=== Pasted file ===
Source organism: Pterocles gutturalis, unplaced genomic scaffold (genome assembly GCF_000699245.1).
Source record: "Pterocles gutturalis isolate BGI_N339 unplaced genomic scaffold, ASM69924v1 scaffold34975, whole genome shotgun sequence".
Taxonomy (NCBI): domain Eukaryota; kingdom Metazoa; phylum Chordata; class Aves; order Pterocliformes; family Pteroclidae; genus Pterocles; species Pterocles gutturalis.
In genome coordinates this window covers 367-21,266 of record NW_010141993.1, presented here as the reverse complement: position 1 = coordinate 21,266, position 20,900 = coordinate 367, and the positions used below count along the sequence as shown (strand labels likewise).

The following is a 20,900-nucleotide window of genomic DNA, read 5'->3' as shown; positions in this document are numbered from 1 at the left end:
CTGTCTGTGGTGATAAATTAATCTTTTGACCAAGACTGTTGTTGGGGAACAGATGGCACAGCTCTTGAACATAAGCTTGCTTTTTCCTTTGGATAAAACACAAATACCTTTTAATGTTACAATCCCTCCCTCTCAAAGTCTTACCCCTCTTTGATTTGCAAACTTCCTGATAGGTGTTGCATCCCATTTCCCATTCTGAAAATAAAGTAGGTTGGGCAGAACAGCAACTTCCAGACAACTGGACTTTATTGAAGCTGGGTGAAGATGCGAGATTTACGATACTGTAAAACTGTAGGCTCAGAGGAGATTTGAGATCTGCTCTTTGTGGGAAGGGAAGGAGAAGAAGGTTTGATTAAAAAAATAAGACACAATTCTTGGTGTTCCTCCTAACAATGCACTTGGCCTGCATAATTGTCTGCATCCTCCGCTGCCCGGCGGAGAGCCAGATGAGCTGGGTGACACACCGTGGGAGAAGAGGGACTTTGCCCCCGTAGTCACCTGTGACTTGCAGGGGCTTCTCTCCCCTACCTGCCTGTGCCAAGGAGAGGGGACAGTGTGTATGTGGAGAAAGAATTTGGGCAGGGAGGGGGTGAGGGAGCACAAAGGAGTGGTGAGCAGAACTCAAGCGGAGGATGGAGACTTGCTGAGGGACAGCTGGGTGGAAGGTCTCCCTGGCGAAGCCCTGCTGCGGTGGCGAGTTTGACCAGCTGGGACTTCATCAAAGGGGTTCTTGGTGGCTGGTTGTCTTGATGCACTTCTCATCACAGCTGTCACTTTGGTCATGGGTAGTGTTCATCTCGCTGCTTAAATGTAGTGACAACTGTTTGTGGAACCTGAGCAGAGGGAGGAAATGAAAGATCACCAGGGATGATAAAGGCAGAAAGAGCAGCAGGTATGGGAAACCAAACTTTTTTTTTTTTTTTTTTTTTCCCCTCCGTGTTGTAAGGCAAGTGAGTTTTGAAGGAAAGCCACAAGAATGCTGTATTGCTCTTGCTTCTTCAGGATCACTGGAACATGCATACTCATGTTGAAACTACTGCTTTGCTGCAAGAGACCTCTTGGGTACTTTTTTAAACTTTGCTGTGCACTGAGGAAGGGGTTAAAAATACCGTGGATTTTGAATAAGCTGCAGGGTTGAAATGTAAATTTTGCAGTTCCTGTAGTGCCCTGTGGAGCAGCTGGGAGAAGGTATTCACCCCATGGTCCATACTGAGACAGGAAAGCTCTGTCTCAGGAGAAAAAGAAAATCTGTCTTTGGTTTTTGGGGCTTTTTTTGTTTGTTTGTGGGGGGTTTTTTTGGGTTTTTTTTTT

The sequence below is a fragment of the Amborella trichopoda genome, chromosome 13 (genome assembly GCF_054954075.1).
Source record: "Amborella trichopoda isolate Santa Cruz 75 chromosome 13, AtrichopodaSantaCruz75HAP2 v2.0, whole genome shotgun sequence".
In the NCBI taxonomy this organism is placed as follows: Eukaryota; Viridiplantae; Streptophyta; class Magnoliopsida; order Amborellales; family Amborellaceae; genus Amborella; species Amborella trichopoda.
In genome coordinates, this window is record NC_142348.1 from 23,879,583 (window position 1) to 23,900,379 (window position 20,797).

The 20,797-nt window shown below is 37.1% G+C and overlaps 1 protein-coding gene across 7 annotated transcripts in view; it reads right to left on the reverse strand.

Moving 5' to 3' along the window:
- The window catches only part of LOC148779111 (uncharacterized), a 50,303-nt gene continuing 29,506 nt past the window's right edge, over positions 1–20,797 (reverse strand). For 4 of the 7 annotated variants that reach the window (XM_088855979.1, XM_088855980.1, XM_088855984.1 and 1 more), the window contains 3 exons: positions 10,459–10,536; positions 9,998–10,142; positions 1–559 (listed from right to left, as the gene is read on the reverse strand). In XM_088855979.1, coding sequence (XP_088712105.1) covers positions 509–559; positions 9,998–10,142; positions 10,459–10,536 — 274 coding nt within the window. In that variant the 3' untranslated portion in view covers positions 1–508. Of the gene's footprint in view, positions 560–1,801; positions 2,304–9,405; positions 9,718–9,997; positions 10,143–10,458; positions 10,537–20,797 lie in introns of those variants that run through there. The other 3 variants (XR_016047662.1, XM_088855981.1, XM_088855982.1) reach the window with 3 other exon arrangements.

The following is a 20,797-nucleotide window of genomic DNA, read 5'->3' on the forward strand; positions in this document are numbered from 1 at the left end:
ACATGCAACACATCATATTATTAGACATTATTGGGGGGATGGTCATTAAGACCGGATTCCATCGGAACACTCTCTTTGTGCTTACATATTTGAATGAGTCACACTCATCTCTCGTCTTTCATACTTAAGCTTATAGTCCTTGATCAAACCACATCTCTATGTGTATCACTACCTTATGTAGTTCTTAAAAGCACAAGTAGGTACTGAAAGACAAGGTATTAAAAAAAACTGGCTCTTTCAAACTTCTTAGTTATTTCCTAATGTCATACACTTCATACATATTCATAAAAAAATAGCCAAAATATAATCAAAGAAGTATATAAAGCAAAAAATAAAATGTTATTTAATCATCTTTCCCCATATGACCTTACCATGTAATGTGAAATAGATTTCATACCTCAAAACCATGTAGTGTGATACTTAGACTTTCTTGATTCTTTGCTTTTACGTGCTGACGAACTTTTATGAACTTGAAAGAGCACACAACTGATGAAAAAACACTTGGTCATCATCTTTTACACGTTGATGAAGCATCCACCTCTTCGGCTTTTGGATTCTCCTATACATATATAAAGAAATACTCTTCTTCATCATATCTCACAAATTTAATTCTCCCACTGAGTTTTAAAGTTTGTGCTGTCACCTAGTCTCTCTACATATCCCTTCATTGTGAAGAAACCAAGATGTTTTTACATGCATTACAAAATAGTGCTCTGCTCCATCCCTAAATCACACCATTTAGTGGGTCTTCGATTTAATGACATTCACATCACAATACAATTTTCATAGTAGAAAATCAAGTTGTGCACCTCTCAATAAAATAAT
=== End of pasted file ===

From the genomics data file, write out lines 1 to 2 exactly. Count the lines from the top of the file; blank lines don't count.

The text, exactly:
Source organism: Pterocles gutturalis, unplaced genomic scaffold (genome assembly GCF_000699245.1).
Source record: "Pterocles gutturalis isolate BGI_N339 unplaced genomic scaffold, ASM69924v1 scaffold34975, whole genome shotgun sequence".